Department of Civil Engineering and Engineering Mechanics
Chair: Professor Raimondo Betti, 610 Mudd, 212-854-6388
- deterioration of cable-suspension bridge wires
- structural damage identification
Contact: Professor Raimondo Betti, email@example.com, 640 Mudd, 212-854-6388
- risk assessment and risk management of infrastructure
This project aims to assess the risk to the civil infrastructure (buildings, bridges, lifelines, etc.) arising from hazards in major metropolitan areas, both natural (earthquake, wind, landslides, etc.) and man-made (climate change, accidents, terrorism). Once the risk is assessed, the objective is to introduce innovative ways to mitigate the catastrophic consequences of the various hazards. The approach followed to address this problem is a multidisciplinary one, combining knowledge and techniques from the natural sciences, engineering, urban planning, economics, finance, and psychology.
- scientific and aesthetic analysis of large-scale structures
This project aims to analyze a series of large-scale structures (including bridges, buildings, and roof structures) from both a scientific and an aesthetic point of view. The social significance of the structures is also considered. The concept of structural art is studied, and emphasis is given to symbolic and historic structures.
- characterization of microstructure of heterogeneous materials
This project aims to develop methodologies to accurately quantify and describe the uncertain microstructure of two-phase materials. Applications in a wide range of materials, including concrete, cellular aluminum, graphite-epoxy fibrous composites, etc.
- reliability of fatigue-sensitive structures, including aircraft and ships
This project aims to develop techniques to assess the reliability of structures that are sensitive to fatigue. Methodologies are developed to estimate the deterioration of their 16 reliability as a function of time and to introduce optimum nonperiodic inspection schedules. Emphasis is placed on aircraft and ships.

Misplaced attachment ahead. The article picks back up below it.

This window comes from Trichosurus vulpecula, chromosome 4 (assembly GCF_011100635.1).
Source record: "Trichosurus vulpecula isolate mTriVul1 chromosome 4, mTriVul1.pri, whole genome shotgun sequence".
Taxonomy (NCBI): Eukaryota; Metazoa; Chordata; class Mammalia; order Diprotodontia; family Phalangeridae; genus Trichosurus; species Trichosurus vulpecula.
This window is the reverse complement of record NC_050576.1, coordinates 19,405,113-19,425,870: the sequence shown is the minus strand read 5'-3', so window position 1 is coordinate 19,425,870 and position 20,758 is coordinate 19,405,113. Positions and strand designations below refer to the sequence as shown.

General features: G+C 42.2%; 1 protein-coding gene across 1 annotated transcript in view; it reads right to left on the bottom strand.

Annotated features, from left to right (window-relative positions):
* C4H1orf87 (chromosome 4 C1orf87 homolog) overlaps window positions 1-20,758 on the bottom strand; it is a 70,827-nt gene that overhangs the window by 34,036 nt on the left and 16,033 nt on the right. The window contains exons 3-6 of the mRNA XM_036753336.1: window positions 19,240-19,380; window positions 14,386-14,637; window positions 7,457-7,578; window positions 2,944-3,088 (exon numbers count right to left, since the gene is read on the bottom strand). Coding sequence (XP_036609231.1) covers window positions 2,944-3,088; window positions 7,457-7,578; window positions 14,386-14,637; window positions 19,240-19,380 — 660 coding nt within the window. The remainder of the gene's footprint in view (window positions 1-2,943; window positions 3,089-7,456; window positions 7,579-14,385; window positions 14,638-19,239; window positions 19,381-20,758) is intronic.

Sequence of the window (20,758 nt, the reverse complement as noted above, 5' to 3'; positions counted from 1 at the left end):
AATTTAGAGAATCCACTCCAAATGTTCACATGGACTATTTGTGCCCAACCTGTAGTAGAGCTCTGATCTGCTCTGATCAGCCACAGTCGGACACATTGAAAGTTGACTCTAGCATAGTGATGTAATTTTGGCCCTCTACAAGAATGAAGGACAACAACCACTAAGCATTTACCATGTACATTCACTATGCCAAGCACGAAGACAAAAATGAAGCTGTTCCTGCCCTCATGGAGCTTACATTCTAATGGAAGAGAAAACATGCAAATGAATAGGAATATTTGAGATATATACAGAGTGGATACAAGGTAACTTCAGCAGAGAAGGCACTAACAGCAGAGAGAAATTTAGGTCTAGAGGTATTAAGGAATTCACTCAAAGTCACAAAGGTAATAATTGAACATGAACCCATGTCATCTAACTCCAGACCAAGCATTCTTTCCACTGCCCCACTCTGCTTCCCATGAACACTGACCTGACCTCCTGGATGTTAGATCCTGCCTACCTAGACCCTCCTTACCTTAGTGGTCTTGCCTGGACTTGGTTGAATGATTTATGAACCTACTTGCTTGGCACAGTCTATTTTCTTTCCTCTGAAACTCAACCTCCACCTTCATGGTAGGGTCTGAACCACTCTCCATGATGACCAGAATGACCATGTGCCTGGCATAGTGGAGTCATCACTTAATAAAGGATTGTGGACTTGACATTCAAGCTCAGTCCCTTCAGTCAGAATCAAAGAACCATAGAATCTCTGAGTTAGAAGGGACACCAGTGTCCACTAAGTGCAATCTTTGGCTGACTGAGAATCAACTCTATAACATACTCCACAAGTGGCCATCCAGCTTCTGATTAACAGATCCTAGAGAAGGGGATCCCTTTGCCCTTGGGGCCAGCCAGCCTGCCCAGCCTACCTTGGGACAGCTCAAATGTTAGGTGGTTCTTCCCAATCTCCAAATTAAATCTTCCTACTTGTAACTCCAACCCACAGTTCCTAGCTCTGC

- simulation of stochastic processes and fields
This project aims to develop methodologies to digitally simulate stochastic processes and fields that can be used to model random actions on structures (e.g., earthquakes, wind, blast) or uncertain material and soil properties.
- stochastic finite element methods
Contact: Professor George Deodatis, firstname.lastname@example.org, 630 Mudd, 212-854-9728
- structural dynamics
- structural identification
- active control
Contact: Professor Andrew Smyth, email@example.com, 636 Mudd, 212-854-3369
- computational fracture mechanics
Students work on computer simulations and algorithm development involving advanced finite element techniques to model fracture and multiphase materials. This requires basic knowledge in finite element methods. For academic credit, a minimum commitment of 5–10 hours per week.
- intensive computations on parallel supercomputers
Students employ supercomputers at Columbia University to model very large problems in elasticity, e.g., models of an entire building with millions of unknowns, using finite element codes. For academic credit, a minimum commitment of 5–10 hours per week.
- damage induced corrosion (in collaboration with Professor Betti)
- structural health monitoring (in collaboration with Professor Smyth)
- contact mechanics
- rheological tests of warm mix asphalt
This project tests the use of some additives to improve the flowability of asphalt materials so they can be produced at lower temperatures and thereby reduce energy consumption and gas emissions. This concept also explores other technologies such as fiber-reinforced asphalt, recycled asphalt, and rubberized asphalt. Laboratory assistant positions for academic credit are available for material testing and modeling. The weekly time commitment is 10 hours. Students should have basic training in laboratory testing and fundamental knowledge of solid mechanics.
- long-term performance of polymer materials
- fracture characterization of multilayered materials